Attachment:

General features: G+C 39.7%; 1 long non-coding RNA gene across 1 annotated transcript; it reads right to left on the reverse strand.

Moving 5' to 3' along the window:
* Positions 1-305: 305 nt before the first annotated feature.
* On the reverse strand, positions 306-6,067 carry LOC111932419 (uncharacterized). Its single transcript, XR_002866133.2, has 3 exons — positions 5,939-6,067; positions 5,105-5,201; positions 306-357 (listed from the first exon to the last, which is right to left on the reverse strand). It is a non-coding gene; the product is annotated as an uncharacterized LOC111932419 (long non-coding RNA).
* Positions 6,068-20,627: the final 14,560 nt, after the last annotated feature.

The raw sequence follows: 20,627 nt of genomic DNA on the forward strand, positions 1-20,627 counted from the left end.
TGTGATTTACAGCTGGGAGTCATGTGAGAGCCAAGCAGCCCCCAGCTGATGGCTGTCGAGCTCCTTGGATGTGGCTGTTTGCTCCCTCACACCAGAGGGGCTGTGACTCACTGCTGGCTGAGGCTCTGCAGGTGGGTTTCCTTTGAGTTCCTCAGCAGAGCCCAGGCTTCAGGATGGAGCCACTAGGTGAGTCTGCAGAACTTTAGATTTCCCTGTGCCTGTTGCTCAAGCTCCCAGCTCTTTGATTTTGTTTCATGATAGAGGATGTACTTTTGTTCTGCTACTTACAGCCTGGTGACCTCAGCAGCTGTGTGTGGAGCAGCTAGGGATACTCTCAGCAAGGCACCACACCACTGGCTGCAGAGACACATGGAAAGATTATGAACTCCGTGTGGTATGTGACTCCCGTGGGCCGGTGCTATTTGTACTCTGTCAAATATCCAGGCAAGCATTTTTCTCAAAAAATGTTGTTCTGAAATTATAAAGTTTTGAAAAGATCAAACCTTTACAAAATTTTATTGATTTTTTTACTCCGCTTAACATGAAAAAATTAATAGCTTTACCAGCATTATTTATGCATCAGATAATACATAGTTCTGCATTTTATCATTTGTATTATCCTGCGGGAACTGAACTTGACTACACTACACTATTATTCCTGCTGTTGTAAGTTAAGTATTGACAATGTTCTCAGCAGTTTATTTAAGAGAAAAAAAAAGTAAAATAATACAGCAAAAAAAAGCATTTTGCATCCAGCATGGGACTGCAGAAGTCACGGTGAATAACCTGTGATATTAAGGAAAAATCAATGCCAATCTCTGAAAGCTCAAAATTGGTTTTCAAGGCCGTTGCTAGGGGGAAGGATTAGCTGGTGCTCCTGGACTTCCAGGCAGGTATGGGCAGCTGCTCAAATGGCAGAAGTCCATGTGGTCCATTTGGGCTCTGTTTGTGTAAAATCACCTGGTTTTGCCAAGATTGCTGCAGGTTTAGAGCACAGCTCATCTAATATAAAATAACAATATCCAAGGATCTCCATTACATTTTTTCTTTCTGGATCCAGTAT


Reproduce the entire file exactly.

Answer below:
General features: G+C 39.7%; 1 long non-coding RNA gene across 1 annotated transcript; it reads right to left on the reverse strand.

Moving 5' to 3' along the window:
* Positions 1-305: 305 nt before the first annotated feature.
* On the reverse strand, positions 306-6,067 carry LOC111932419 (uncharacterized). Its single transcript, XR_002866133.2, has 3 exons — positions 5,939-6,067; positions 5,105-5,201; positions 306-357 (listed from the first exon to the last, which is right to left on the reverse strand). It is a non-coding gene; the product is annotated as an uncharacterized LOC111932419 (long non-coding RNA).
* Positions 6,068-20,627: the final 14,560 nt, after the last annotated feature.

The raw sequence follows: 20,627 nt of genomic DNA on the forward strand, positions 1-20,627 counted from the left end.
TGTGATTTACAGCTGGGAGTCATGTGAGAGCCAAGCAGCCCCCAGCTGATGGCTGTCGAGCTCCTTGGATGTGGCTGTTTGCTCCCTCACACCAGAGGGGCTGTGACTCACTGCTGGCTGAGGCTCTGCAGGTGGGTTTCCTTTGAGTTCCTCAGCAGAGCCCAGGCTTCAGGATGGAGCCACTAGGTGAGTCTGCAGAACTTTAGATTTCCCTGTGCCTGTTGCTCAAGCTCCCAGCTCTTTGATTTTGTTTCATGATAGAGGATGTACTTTTGTTCTGCTACTTACAGCCTGGTGACCTCAGCAGCTGTGTGTGGAGCAGCTAGGGATACTCTCAGCAAGGCACCACACCACTGGCTGCAGAGACACATGGAAAGATTATGAACTCCGTGTGGTATGTGACTCCCGTGGGCCGGTGCTATTTGTACTCTGTCAAATATCCAGGCAAGCATTTTTCTCAAAAAATGTTGTTCTGAAATTATAAAGTTTTGAAAAGATCAAACCTTTACAAAATTTTATTGATTTTTTTACTCCGCTTAACATGAAAAAATTAATAGCTTTACCAGCATTATTTATGCATCAGATAATACATAGTTCTGCATTTTATCATTTGTATTATCCTGCGGGAACTGAACTTGACTACACTACACTATTATTCCTGCTGTTGTAAGTTAAGTATTGACAATGTTCTCAGCAGTTTATTTAAGAGAAAAAAAAAGTAAAATAATACAGCAAAAAAAAGCATTTTGCATCCAGCATGGGACTGCAGAAGTCACGGTGAATAACCTGTGATATTAAGGAAAAATCAATGCCAATCTCTGAAAGCTCAAAATTGGTTTTCAAGGCCGTTGCTAGGGGGAAGGATTAGCTGGTGCTCCTGGACTTCCAGGCAGGTATGGGCAGCTGCTCAAATGGCAGAAGTCCATGTGGTCCATTTGGGCTCTGTTTGTGTAAAATCACCTGGTTTTGCCAAGATTGCTGCAGGTTTAGAGCACAGCTCATCTAATATAAAATAACAATATCCAAGGATCTCCATTACATTTTTTCTTTCTGGATCCAGTAT